Lending a helping hand: Teens volunteer at TMH

Students seeking additions to resume for better shot at college scholarships


The Memorial Hospital's youth volunteer program has drawn six high school students to learn a little bit about health care, a lot about the hospital's phone system and gain experience they can take with them to future jobs.

Although the work doesn't pay, the students might reap the benefits down the road, because volunteer work can make a scholarship application shine.

Some scholarships are based exclusively on volunteer work, according to Paula Duzik, a school counselor at Moffat County High School.

Volunteer work probably doesn't have much effect on a student's chances for college admission, since most students must meet minimum grade and test score requirement, Duzik said. But colleges like evidence of a well-rounded student, and it certainly can't hurt.

"I think for admission it depends on the school, but for scholarships it's really important," Duzik said.

All six of the students who trained to be volunteers at TMH last week cited scholarship and college applications as a reason for their work. They also said they just wanted to get involved in the community and help out.

"I just did 30 hours volunteering at Sunset Meadows," said Kyle Larmey, a 16-year-old sophomore at Moffat County High School. Larmey hopes to go into law enforcement, and possibly become an FBI agent.

Larmey and his friend, Rowan Dubois, a 16-year-old junior, showed up at TMH last week looking for volunteer work. They said they didn't even know about TMH's volunteer program. Dubois might go to medical school. Volunteering at the hospital might be a step toward that career, he said.

Pam Thompson, TMH's community relations director, began looking for high school volunteers in January. Thompson said she thought it would be a good way to give ambitious students a chance to learn about health care and customer service, lend a hand in the community and bolster their scholarship and college applications.

In return, TMH gets some much-needed help in the evenings, when front desk personnel help out in the emergency room, Thompson said.

She hopes the program will grow to include 20 or more students and involve the volunteers in multiple hospital departments. For now, the students are learning how to man the phones and the front desk, along with the hospital's gift shop. Soon, they will make rounds with a drink and snack cart and offer to read to patients, too.

The program includes a three-hour hospital orientation, the same orientation all hospital employees receive. After that, the students spend an hour training on the telephone switchboard and the front desk and one hour training in the gift shop. The last training is a two-hour session with Thompson that focuses exclusively on customer service.

Two of the first students who arrived were interested in healthcare careers and have parents who work at TMH.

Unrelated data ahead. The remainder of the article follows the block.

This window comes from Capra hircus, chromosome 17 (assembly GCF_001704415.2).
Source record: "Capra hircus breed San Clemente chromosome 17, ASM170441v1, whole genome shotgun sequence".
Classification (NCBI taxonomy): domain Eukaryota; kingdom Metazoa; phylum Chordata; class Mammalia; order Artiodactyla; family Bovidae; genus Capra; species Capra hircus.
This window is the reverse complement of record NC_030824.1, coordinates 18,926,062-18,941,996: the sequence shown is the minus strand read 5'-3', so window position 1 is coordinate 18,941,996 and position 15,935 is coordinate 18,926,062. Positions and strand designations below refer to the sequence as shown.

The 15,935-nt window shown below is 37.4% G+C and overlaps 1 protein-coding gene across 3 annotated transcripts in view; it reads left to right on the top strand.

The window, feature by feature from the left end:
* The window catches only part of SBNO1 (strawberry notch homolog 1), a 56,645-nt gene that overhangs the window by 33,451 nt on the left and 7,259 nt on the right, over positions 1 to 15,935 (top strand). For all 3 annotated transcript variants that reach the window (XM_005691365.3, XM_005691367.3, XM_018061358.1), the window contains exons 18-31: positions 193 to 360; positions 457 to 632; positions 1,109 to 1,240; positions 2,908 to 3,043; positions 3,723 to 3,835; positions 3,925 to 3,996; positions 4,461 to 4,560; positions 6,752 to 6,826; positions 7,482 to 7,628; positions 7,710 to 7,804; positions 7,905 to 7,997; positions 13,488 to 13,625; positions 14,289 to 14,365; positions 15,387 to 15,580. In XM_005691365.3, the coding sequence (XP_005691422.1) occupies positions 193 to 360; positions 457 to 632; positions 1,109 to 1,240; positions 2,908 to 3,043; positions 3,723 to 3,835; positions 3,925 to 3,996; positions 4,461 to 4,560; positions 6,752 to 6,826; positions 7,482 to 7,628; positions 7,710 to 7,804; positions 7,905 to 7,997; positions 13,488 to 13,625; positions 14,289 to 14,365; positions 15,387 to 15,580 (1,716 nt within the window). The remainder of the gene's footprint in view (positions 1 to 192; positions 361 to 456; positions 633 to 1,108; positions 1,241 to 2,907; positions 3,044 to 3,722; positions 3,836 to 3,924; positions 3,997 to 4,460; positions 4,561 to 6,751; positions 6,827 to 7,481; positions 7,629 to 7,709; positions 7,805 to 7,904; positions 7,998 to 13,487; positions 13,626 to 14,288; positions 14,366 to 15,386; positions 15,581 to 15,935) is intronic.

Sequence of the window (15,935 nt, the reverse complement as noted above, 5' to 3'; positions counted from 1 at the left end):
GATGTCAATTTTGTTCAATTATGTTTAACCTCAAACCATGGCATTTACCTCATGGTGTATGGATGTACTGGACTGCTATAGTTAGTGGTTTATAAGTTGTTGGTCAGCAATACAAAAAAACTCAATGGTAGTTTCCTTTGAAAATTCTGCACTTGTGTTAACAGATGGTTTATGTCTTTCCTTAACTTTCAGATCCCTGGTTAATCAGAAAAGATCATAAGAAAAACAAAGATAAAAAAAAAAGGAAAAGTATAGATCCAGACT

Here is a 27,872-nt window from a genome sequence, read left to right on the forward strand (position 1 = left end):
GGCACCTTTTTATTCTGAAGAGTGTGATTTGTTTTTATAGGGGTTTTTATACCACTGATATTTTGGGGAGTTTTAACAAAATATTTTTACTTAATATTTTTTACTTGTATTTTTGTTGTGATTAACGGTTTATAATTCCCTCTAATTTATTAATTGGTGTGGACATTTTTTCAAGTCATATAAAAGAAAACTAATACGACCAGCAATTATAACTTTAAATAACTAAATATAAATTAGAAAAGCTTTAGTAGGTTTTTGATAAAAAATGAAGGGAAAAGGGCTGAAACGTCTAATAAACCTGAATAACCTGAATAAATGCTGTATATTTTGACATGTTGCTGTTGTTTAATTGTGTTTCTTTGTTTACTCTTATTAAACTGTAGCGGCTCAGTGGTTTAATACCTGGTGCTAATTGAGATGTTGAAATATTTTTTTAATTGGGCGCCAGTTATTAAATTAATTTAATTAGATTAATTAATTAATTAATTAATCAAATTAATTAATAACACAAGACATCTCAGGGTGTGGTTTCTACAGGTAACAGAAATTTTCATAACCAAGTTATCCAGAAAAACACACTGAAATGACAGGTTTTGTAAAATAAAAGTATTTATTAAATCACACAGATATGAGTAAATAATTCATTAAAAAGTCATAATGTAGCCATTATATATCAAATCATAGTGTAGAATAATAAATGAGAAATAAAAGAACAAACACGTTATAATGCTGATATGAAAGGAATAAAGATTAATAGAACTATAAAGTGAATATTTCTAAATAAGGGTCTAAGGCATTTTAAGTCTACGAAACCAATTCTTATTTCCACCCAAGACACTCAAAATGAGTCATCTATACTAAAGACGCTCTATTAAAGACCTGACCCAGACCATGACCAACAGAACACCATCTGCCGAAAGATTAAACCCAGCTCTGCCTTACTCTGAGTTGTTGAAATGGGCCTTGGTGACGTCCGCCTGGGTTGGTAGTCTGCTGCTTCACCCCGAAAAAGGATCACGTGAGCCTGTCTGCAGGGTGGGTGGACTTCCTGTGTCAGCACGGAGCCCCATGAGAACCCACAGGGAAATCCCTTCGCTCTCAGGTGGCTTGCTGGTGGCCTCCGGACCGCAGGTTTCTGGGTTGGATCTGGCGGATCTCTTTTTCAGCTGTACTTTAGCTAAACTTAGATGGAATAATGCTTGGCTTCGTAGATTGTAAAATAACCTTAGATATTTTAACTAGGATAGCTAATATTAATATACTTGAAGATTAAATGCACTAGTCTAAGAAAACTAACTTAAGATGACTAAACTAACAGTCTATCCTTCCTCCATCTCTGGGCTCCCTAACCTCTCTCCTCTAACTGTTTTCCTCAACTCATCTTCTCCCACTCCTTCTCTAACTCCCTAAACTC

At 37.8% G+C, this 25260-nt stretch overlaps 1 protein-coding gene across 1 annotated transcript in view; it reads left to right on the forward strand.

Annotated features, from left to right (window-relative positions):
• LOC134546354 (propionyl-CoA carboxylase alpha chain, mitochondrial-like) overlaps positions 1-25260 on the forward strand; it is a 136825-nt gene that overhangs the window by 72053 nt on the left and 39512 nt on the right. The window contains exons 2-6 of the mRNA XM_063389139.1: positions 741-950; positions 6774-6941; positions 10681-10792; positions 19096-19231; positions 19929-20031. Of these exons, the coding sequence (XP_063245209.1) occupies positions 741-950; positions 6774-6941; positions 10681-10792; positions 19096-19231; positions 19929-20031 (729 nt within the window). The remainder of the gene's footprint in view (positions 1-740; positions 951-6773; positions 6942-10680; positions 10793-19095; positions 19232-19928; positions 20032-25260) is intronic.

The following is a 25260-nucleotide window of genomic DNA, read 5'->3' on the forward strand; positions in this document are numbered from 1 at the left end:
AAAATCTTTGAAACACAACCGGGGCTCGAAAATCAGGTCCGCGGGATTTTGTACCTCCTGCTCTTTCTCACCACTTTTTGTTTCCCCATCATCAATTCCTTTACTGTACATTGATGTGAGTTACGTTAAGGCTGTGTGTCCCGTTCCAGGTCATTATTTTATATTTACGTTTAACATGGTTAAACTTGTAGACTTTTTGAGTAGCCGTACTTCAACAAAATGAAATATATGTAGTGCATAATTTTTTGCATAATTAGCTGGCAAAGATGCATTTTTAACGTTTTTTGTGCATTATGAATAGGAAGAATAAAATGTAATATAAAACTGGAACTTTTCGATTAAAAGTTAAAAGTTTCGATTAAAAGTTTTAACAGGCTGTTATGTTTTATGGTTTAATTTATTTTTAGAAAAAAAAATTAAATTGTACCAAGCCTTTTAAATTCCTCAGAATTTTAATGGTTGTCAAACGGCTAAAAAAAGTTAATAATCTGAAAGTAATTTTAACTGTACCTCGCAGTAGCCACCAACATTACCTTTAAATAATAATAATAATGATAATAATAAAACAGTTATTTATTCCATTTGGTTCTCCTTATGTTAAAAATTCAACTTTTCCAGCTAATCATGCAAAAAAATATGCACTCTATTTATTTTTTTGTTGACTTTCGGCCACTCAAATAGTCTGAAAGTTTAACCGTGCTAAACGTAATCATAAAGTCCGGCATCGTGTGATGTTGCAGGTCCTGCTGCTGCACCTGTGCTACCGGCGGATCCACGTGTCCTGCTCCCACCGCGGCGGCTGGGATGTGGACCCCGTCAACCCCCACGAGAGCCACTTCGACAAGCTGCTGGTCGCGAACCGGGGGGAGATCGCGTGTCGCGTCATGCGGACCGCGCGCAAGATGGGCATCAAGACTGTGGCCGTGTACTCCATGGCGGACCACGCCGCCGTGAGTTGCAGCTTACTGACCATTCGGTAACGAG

Sophomore Tyler Menge, 15, and junior Darlene Bair, 16, were working the phones on Wednesday.

Bair said she knows for sure that she'll be attending the University of Utah. There's a chance she'll go into nursing, she said.

"I've already visited it twice and I really like it," Bair said. The campus impressed her more than others she has seen. The dorms are brand new since Utah hosted the Winter Olympics, Bair said.

Menge wants to go to University of Colorado or Stanford University. He might go into pre-med.

"That's what my brother is doing right now," Menge said.

Menge is working on a 50-hour volunteer stint with the Youth United Way. He decided to work those hours at TMH.

"I thought it would be interesting to help out," Menge said. "Plus it looks good on my applications as well."

Kim Colby, who is a trainer in the hospital's business office, taught Menge and Bair how to direct the hospital's phone traffic.

"We just got a call for Randy Phelps. He's the hospital administrator," Colby explained to the students. "I usually put them through to this extension."

"Good afternoon, Memorial Hospital," Bair said, answering one of her first calls.

Thompson said she was pleased the program has attracted the self-motivated, self-starting students she was hoping to see. The students will be dealing with patient confidentiality and cash, which adds a level of trust to the position.

The job also requires a measure of resourcefulness and problem-solving skills.

The students will need to know that a call for "nuclear medicine" needs to be routed to radiology, for example. If someone calls for the oncology department, the students will have to decide what to do, since TMH doesn't have an oncology department. But first, they might have to figure out what "oncology" means and then decide where to direct the call.

Thompson said she didn't expect the motivated college hopefuls to have trouble with the learning curve.

They seemed to be catching on quick.

"Day surgery, day surgery, day surgery," Menge said to himself, scanning the list of hospital extensions. "Sweet!" he said, when the call went through without a hitch.

Thompson said Holly Firestone, 16, and Leah Lambrecht, 16, also have signed up to help out. Students interested in volunteering at TMH should contact Pam Thompson at 824-9411.

Jeremy Browning can be reached at 824-7031 or jbrowning@craigdailypress.com

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